Who Will Win When the Hospitality Industry Improves?

By William A. Brewer III Managing Partner, Bickel & Brewer | July 30, 2010

Monitoring the Forecast: the Economic Recession and its Effects on the Hospitality Industry

The economic recession has had a tremendous effect on every aspect of the hospitality industry. Hotel owners, operators, and investors alike are experiencing the negative effects of reduced consumer and business spending on the industry. Leisure travel has suffered as consumers cut spending in response to lost jobs and the 2008 credit crisis. Corporations have cut spending wherever they can, resulting in less business travel and less convention and conference business for hotels. Although the luxury and upper-scale segments have been most impacted, due to their higher rates and higher cost structures, the entire industry is experiencing occupancy rates that are hovering near 30-year lows.

Faced with declining occupancy and reduced cash flows, many hotel owners are struggling to meet debt service. Owners have responded to the crisis in various ways. Some have put up additional equity capital to pay down debt. Many owners, however, do not have additional equity capital and are forced into survival mode. In the most severe cases, owners have lost their investments altogether.

While owners are concerned with protecting their investment, operators confront declining revenue streams due to lower management fees resulting from lower occupancy and room rates. In many cases, owners demand cost cuts and service standards that are less expensive to maintain. Faced with these demands from their business partners, operators are attempting to manage their risks, which include damaged reputations, costly litigation, or contract termination.

One would think this distressed environment would be ideally suited for hotel investors. However, buyers are sitting on the sidelines as industry fundamentals, a lack of realistic valuations, and scarcity of debt capital are conspiring to choke off any appetite for risk.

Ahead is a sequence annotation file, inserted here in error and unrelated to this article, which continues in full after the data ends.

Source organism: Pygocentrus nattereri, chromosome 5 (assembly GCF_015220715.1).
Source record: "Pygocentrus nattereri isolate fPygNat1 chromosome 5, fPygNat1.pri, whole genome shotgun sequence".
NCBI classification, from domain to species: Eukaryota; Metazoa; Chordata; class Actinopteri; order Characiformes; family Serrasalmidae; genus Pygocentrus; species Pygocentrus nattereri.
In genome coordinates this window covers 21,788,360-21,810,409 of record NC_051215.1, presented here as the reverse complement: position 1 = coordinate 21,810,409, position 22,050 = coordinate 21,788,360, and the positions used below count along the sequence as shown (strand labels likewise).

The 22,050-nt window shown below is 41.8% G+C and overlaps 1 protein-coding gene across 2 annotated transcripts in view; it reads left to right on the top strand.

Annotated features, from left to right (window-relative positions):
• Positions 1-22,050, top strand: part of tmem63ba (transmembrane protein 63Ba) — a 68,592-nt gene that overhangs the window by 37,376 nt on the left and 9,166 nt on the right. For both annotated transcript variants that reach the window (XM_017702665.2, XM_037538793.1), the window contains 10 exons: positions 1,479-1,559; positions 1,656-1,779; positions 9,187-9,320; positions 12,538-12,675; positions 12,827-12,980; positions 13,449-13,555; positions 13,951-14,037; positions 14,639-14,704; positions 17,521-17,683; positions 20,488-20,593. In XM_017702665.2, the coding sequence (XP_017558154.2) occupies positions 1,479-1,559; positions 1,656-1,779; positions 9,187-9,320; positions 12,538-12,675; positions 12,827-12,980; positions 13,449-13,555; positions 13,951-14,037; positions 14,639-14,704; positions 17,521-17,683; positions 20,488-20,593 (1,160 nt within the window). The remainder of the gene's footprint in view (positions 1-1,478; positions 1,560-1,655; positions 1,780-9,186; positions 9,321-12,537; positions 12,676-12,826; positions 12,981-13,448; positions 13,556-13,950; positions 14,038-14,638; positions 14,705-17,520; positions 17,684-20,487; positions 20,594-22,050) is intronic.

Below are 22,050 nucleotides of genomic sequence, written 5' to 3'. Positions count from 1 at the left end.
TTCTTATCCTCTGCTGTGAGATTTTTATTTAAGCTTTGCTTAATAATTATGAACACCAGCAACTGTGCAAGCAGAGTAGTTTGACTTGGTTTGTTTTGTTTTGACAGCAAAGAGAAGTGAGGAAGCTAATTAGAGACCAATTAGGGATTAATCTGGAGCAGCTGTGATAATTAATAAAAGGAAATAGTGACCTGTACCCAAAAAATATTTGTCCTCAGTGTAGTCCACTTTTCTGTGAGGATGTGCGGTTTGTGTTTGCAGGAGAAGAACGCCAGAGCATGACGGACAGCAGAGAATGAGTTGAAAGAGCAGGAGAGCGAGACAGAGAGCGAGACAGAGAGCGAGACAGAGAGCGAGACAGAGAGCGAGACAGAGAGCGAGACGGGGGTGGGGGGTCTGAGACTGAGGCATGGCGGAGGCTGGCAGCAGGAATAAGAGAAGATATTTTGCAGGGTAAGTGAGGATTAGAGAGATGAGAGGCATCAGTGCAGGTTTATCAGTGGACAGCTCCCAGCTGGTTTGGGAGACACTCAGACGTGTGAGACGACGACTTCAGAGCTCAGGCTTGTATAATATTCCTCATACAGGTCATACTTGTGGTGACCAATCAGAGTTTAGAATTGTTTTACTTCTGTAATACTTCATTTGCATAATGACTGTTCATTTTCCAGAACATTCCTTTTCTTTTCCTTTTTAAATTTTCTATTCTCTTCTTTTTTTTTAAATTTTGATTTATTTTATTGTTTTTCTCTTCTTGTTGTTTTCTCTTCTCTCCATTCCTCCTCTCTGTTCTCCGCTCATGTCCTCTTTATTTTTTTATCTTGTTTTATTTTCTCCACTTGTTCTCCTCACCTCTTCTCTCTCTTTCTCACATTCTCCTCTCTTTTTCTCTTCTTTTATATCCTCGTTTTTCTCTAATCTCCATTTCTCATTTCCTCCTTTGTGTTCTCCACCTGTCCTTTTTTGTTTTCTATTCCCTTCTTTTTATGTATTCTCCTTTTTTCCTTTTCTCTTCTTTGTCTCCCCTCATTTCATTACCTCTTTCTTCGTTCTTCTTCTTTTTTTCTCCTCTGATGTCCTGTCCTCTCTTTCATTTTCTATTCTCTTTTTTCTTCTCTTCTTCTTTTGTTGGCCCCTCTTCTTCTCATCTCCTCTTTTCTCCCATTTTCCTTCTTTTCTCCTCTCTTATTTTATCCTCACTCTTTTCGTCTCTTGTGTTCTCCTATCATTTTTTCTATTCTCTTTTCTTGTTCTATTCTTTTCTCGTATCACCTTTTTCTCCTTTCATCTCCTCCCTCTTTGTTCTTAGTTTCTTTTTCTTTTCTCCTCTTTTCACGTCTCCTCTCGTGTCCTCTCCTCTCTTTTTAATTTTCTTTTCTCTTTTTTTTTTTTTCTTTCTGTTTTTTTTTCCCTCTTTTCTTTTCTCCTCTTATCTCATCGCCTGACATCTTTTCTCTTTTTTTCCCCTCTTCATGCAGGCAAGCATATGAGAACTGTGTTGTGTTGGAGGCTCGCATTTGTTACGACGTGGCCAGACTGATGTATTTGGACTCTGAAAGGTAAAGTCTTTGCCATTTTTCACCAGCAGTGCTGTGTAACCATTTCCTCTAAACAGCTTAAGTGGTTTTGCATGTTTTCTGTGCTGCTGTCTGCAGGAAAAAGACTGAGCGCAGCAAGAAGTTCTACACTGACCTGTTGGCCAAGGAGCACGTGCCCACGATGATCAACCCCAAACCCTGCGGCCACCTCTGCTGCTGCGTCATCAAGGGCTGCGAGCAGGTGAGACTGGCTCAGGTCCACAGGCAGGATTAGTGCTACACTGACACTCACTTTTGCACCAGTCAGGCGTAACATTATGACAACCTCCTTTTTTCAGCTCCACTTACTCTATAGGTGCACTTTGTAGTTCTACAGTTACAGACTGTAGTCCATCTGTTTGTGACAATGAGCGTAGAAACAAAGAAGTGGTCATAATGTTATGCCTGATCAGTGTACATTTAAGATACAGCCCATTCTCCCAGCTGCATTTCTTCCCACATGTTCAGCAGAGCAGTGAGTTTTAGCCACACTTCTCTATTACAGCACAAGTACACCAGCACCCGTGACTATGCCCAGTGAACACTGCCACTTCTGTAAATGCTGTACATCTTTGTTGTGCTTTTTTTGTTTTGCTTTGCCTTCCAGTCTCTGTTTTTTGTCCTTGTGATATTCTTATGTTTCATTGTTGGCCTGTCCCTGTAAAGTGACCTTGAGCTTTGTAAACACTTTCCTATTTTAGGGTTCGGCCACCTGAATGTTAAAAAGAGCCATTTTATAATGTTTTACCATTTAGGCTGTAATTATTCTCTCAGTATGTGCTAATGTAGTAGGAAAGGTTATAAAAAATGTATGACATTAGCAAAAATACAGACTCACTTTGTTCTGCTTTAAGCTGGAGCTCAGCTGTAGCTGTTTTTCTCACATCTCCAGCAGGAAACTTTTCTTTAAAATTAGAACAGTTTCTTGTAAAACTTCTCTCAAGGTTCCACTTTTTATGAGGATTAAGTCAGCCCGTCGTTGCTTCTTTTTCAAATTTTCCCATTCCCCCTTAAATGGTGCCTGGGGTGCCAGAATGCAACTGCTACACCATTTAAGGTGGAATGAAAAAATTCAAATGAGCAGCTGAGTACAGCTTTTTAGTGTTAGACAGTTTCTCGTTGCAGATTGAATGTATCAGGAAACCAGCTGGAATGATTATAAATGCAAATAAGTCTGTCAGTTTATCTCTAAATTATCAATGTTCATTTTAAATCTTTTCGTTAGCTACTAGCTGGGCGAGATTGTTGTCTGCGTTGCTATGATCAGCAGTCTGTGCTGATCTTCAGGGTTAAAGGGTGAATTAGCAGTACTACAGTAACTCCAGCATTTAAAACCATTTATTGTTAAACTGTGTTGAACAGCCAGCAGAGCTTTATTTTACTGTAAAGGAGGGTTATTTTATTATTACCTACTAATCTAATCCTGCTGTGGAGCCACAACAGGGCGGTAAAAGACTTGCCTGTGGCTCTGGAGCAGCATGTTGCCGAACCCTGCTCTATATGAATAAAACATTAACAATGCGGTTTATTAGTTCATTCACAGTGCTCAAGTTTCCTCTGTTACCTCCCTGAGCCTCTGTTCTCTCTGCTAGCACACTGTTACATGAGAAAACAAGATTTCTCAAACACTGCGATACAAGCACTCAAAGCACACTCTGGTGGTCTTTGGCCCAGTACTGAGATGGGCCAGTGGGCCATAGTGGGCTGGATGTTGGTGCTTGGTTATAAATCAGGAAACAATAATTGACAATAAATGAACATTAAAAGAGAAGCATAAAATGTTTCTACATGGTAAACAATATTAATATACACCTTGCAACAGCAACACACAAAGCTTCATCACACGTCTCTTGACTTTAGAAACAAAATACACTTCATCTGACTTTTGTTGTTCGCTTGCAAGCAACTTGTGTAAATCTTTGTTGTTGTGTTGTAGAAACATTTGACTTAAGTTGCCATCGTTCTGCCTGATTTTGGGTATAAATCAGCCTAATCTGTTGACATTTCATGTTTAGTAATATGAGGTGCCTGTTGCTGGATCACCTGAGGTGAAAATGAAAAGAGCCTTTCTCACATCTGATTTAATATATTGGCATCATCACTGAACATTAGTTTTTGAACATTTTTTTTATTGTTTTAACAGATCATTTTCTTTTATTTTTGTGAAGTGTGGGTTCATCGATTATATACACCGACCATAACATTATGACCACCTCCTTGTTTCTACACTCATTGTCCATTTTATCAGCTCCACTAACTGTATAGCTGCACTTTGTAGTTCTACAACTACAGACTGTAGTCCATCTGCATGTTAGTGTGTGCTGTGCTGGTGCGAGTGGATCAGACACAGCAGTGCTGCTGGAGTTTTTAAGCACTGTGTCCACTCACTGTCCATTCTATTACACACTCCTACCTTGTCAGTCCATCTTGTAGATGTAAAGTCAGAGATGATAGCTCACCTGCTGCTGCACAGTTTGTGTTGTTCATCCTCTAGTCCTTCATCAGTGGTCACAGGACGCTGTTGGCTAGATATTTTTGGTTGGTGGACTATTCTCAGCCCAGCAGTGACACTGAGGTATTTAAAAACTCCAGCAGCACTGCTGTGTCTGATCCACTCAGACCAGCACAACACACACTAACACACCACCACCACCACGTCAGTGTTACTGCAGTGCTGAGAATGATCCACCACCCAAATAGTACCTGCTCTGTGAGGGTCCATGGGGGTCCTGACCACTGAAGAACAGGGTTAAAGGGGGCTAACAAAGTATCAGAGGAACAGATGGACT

According to Jones Lang LaSalle, Commercial Mortgage Backed Security ("CMBS") issuance, once the primary source of hotel debt financing, dropped to $10 billion in year-to-date 2010 from the high of $315 billion, set in 2007. This precipitous drop in the availability of debt capital has had the predictable impact on transaction volumes. In fact, the same LaSalle report shows that global hospitality transaction volumes are expected to be $13 billion for 2010, an alarming decline from the $120 billion peak set in 2007.

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Coming up in January 2019...

Mobile Technology: The Future is Now

Mobile Technology continues to advance at a relentless pace and the hotel industry continues to adapt. Hotel guests have shown a strong preference for mobile self-service - from checking-in/out at a hotel kiosk, to ordering room service, making dinner reservations, booking spa treatments, and managing laundry/dry cleaning services. And they also enjoy the convenience of paying for these services with smart phone mobile payments. In addition, some hotels have adopted a “concierge in your pocket” concept. Through a proprietary hotel app, guests can access useful information such as local entertainment venues, tourist attractions, event calendars, and medical facilities and services. In-room entertainment continues to be a key factor, as guests insist on the capacity to plug in their own mobile devices to customize their entertainment choices. Mobile technology also allows for greater marketing opportunities. For example, many hotels have adopted the use of “push notifications” - sending promotions, discounts and special event messages to guests based on their property location, purchase history, profiles, etc. Near field communication (NFC) technology is also being utilized to support applications such as opening room doors, earning loyalty points, renting a bike, accessing a rental car, and more. Finally, some hotels have adopted more futuristic technology. Robots are in use that have the ability to move between floors to deliver room service requests for all kinds of items - food, beverages, towels, toothbrushes, chargers and snacks. And infrared scanners are being used by housekeeping staff that can detect body heat within a room, alerting staff that the room is occupied and they should come back at a later time. The January Hotel Business Review will report on what some hotels are doing to maximize their opportunities in this exciting mobile technology space.